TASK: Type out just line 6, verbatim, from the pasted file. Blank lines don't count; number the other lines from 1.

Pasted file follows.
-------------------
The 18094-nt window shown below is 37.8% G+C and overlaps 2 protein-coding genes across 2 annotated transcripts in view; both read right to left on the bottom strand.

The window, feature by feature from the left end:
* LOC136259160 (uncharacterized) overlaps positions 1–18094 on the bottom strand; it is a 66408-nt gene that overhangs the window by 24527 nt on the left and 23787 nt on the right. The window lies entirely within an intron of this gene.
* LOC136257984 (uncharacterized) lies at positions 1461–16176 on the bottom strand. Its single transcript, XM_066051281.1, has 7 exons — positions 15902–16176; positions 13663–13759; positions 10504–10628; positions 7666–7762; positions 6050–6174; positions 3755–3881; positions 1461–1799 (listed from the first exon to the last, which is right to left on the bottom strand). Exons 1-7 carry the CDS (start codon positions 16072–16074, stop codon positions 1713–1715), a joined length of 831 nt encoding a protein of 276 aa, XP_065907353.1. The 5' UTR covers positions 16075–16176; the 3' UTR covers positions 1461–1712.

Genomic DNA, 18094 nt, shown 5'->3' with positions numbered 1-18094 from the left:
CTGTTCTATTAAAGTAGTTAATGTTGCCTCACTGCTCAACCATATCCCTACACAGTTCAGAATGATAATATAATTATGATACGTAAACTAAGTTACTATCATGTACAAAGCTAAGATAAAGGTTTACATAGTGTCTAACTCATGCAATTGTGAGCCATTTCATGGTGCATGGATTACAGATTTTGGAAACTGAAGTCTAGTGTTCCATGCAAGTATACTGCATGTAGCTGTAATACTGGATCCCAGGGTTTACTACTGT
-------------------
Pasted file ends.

CTGTTCTATTAAAGTAGTTAATGTTGCCTCACTGCTCAACCATATCCCTACACAGTTCAGAATGATAATATAATTATGATACGTAAACTAAGTTACTATCATGTACAAAGCTAAGATAAAGGTTTACATAGTGTCTAACTCATGCAATTGTGAGCCATTTCATGGTGCATGGATTACAGATTTTGGAAACTGAAGTCTAGTGTTCCATGCAAGTATACTGCATGTAGCTGTAATACTGGATCCCAGGGTTTACTACTGT